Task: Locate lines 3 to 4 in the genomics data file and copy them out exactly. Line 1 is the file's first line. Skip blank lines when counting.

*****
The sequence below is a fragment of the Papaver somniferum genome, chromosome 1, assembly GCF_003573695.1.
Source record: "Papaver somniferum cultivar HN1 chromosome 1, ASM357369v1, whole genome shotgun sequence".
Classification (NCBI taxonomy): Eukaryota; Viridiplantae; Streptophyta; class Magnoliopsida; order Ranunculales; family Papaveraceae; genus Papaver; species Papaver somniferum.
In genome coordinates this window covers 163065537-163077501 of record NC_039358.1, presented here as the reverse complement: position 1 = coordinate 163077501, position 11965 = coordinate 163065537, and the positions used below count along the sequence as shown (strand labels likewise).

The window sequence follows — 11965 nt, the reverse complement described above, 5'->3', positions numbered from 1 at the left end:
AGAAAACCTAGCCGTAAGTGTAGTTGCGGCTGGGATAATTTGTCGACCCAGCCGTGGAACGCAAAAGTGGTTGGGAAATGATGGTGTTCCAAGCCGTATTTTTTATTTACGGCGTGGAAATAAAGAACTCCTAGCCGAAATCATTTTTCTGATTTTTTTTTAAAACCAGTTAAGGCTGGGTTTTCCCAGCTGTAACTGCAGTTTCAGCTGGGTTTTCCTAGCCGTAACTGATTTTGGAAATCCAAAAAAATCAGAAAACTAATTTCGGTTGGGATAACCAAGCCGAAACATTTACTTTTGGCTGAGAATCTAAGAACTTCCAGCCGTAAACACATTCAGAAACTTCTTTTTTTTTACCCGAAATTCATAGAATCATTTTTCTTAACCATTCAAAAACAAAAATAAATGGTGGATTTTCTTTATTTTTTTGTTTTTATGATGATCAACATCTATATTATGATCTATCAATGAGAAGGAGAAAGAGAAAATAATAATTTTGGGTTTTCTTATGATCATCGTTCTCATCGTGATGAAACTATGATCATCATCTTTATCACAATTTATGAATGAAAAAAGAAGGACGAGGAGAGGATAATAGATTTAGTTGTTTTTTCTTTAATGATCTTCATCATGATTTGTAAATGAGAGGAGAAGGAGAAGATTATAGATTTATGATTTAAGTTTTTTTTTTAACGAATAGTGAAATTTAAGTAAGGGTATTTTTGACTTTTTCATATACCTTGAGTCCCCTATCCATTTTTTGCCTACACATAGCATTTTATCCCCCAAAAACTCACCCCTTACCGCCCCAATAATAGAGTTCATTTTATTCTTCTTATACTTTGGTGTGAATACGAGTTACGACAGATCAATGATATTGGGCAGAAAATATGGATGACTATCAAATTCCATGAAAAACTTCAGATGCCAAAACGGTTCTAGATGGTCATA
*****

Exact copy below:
Classification (NCBI taxonomy): Eukaryota; Viridiplantae; Streptophyta; class Magnoliopsida; order Ranunculales; family Papaveraceae; genus Papaver; species Papaver somniferum.
In genome coordinates this window covers 163065537-163077501 of record NC_039358.1, presented here as the reverse complement: position 1 = coordinate 163077501, position 11965 = coordinate 163065537, and the positions used below count along the sequence as shown (strand labels likewise).